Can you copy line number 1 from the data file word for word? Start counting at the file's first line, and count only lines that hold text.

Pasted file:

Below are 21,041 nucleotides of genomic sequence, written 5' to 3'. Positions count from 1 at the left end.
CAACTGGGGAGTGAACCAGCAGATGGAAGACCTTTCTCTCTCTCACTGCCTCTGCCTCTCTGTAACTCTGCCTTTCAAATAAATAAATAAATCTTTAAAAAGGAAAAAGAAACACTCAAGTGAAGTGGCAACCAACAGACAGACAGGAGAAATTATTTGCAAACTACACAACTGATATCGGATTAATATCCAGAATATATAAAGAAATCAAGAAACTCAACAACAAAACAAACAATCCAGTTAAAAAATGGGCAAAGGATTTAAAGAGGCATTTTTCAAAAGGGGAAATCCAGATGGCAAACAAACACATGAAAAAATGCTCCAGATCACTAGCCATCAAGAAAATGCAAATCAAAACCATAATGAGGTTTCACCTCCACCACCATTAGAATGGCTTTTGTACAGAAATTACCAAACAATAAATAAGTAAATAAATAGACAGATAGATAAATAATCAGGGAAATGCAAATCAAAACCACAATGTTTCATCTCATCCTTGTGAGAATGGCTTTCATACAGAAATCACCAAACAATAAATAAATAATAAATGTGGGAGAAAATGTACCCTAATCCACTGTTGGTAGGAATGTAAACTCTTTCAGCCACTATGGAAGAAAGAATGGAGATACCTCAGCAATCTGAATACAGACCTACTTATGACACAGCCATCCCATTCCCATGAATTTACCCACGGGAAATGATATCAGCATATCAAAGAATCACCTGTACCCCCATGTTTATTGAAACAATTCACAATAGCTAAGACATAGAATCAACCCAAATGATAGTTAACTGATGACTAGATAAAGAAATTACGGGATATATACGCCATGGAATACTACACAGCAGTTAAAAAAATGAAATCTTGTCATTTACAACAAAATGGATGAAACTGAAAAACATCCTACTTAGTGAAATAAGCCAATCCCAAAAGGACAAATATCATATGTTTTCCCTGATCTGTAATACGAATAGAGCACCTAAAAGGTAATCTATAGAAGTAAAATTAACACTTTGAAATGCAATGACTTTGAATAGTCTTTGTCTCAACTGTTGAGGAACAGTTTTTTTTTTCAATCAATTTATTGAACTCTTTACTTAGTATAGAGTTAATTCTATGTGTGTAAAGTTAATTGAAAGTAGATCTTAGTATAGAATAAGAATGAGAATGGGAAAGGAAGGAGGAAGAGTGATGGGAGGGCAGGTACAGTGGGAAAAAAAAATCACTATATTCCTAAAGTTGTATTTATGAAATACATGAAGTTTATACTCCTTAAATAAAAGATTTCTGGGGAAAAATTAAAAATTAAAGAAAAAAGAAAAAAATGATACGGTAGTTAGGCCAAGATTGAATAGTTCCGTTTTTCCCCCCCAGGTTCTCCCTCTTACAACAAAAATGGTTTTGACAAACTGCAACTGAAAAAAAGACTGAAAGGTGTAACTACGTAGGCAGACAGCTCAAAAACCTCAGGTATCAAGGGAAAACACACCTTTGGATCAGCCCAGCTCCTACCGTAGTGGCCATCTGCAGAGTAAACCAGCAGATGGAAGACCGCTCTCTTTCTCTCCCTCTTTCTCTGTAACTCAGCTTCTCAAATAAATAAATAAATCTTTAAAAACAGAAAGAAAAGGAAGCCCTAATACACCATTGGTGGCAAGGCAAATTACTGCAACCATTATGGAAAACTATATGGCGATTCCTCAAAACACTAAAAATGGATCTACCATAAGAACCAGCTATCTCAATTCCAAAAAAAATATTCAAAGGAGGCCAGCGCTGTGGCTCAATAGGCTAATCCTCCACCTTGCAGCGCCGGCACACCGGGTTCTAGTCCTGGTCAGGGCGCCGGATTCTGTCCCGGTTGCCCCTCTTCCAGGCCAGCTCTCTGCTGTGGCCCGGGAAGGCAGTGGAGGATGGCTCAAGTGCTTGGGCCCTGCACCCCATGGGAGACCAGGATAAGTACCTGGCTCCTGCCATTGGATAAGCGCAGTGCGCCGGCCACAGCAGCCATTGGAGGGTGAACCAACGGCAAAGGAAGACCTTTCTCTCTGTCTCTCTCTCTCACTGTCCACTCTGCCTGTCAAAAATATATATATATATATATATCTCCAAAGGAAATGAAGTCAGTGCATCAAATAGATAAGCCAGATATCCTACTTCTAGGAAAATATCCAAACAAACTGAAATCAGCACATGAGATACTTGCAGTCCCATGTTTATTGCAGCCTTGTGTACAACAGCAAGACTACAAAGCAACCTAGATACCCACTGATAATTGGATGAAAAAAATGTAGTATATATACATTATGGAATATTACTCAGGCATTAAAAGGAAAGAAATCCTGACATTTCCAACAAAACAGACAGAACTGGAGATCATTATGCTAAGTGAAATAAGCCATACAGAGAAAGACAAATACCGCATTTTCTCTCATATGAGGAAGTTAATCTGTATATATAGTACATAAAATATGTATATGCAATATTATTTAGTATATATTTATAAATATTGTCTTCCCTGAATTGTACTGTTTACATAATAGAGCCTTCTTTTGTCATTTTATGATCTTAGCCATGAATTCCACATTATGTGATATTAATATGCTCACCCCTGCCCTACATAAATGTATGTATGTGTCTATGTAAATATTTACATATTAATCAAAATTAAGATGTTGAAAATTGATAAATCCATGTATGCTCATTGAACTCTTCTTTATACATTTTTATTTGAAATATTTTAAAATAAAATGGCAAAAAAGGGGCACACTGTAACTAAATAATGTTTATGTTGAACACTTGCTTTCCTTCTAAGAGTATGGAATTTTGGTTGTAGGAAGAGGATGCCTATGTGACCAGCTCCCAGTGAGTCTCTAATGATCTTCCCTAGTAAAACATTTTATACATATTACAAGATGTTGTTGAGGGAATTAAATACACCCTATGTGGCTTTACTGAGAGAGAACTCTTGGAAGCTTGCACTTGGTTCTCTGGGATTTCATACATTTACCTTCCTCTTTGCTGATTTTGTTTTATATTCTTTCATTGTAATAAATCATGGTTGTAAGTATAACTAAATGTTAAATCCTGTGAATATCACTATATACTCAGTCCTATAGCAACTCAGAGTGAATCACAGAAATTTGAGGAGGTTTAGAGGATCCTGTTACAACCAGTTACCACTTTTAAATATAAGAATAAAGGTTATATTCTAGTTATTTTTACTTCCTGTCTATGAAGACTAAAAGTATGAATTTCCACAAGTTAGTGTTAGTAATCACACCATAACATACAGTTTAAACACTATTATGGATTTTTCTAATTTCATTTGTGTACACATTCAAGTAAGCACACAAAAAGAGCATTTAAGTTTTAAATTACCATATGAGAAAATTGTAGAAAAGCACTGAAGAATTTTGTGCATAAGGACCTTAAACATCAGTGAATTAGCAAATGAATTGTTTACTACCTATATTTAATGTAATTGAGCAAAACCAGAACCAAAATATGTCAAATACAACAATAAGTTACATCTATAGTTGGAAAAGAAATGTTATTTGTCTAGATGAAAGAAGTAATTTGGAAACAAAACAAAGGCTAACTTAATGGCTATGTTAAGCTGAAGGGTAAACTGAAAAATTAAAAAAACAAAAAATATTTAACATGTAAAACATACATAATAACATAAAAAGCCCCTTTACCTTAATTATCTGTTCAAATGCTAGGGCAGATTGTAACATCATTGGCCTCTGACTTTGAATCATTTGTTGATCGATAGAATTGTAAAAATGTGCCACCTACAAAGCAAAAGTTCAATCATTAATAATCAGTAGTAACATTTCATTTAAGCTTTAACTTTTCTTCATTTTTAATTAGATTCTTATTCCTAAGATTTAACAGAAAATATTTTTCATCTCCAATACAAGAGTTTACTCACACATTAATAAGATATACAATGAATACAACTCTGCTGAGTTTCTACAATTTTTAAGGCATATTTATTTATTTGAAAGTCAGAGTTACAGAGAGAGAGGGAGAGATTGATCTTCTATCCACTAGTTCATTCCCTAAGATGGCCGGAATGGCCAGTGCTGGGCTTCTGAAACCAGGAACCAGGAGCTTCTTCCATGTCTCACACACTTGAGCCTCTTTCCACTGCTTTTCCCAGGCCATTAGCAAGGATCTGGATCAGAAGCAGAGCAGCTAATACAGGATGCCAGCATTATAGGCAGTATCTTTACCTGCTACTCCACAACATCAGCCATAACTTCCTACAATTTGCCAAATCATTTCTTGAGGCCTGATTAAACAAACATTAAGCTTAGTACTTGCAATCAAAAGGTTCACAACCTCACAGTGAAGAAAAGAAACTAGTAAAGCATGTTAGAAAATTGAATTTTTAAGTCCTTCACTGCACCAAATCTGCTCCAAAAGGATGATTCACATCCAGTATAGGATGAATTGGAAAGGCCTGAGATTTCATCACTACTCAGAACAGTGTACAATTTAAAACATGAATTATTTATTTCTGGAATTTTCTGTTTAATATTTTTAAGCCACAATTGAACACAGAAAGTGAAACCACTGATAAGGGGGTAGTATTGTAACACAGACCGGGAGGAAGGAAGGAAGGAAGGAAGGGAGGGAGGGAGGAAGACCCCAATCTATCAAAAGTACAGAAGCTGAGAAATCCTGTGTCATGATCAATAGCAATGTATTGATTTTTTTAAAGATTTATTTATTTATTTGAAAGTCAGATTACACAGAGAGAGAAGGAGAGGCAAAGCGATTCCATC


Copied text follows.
Below are 21,041 nucleotides of genomic sequence, written 5' to 3'. Positions count from 1 at the left end.